• 11. Chapter 9: Chi-Square Analysis● In this case, X2comp (28.89) > X2crit (5.991), so we will reject the Null Hypothesis.● Note that it is mathematically impossible to have a negative Chi-Square value. The Chi-Square can be zero, but never negative.● In interpreting our results, it is not enough simply to state your decision regarding the Null and Research Hypotheses. Instead you will need to relate your decision back to the initial question. In this case, we will reject the Null Hypothesis, which assumes no difference in support for mandatory minimum sentences across political parties. Instead the data suggest that support for mandatory minimum sentencing policies differ significantly by political party affiliation.● In this analysis, we have established that there is a significant association (or relationship) between support for sentencing laws and political party affiliation. However, what this analysis does not show is the strength of the relationship between these two factors.● Simply because a significant relationship exists, this does not necessarily suggest that there is a strong association between the two variables. In order to determine the strength of the association, we have to perform a secondary analysis, called Cramers V. 84
  • 12. Chapter 9: Cramers V● The following calculation will allow us to determine the magnitude of the association between the variables included in the Chi-Square test.● The procedure will generate a single value, which indicates the strength of the association. Before computing and interpreting this value, it is important to first discuss a few characteristics of this statistic. – Cramers V is bound by 0 and 1. – Following convention, the strength of the relationship will be interpreted as follows: values between 0.0-.30 indicate a weak association. values between .31-.60 indicate a moderate association. values >.60 indicate a strong association. 85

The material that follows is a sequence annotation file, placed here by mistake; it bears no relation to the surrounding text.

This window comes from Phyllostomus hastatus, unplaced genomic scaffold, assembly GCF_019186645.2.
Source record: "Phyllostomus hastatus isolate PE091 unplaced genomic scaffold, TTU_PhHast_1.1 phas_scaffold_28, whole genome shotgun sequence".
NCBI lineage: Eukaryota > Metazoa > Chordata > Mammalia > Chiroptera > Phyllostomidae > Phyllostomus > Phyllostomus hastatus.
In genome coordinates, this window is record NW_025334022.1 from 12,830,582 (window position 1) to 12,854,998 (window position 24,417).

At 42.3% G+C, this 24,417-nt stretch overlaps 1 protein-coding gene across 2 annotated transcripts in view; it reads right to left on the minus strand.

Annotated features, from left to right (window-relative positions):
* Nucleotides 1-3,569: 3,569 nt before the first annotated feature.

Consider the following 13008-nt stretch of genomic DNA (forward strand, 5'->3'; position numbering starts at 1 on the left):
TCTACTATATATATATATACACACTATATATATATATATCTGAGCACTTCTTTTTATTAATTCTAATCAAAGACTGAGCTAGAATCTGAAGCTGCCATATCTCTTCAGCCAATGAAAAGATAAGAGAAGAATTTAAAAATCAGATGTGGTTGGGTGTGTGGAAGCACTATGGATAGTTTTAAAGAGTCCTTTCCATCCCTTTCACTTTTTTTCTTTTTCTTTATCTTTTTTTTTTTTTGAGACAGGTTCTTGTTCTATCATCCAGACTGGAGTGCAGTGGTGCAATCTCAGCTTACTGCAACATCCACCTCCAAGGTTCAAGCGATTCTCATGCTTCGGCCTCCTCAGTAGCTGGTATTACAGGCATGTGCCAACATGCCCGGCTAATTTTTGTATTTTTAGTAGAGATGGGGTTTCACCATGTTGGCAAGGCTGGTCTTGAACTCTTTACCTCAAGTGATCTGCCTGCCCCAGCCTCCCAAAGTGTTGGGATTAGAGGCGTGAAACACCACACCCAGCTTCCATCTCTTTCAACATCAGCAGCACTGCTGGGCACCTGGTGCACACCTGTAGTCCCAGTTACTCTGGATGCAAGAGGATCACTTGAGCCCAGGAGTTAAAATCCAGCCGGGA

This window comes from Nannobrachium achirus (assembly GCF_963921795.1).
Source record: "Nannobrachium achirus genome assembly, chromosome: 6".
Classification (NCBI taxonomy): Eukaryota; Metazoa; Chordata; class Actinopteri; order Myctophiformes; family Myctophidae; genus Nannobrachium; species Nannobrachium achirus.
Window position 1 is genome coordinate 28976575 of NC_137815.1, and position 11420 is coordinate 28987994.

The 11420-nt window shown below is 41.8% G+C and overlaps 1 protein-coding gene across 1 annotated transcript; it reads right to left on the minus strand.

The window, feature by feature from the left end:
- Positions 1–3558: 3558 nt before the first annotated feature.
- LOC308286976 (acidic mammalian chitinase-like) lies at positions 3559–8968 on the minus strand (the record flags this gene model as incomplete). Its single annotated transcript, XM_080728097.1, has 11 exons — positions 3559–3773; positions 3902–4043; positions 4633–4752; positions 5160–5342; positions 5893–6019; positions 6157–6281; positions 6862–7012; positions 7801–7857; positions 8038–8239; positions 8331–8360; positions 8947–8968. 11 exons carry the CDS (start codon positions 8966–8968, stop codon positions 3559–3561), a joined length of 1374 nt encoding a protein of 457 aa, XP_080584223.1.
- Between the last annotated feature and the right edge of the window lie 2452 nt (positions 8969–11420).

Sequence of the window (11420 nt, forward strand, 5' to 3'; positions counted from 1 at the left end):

• 13. Chapter 9: Cramers V● To compute Cramers V, use the following equation: V=  X2comp  N  min where “min” is a single value, the smaller of the two quantities (r-1) or (c-1).● Note that we already have all of the information necessary to complete this calculation. Using the data from the previous problem, we can fill in all of the necessary values: V=  28.89 3001● Because the table we analyzed was a 3 (columns) by 2 (rows), the “min” value we need to use is 1 (2-1=1). 86
  • 14. Chapter 9: Cramers V● Therefore, Cramers V for this Chi-Square analysis is: V = .0966 V =.31● Based on this analysis, we will conclude that there is a statistically significant moderate relationship between political party affiliation and support for mandatory minimum sentencing policies.● This example illustrates that there is a conceptual difference between a statistically significant relationship between two variables and the strength of the observed relationship.● In other words, simply rejecting the Null Hypothesis we cannot necessarily assume that a strong relationship between the two variables exists. 87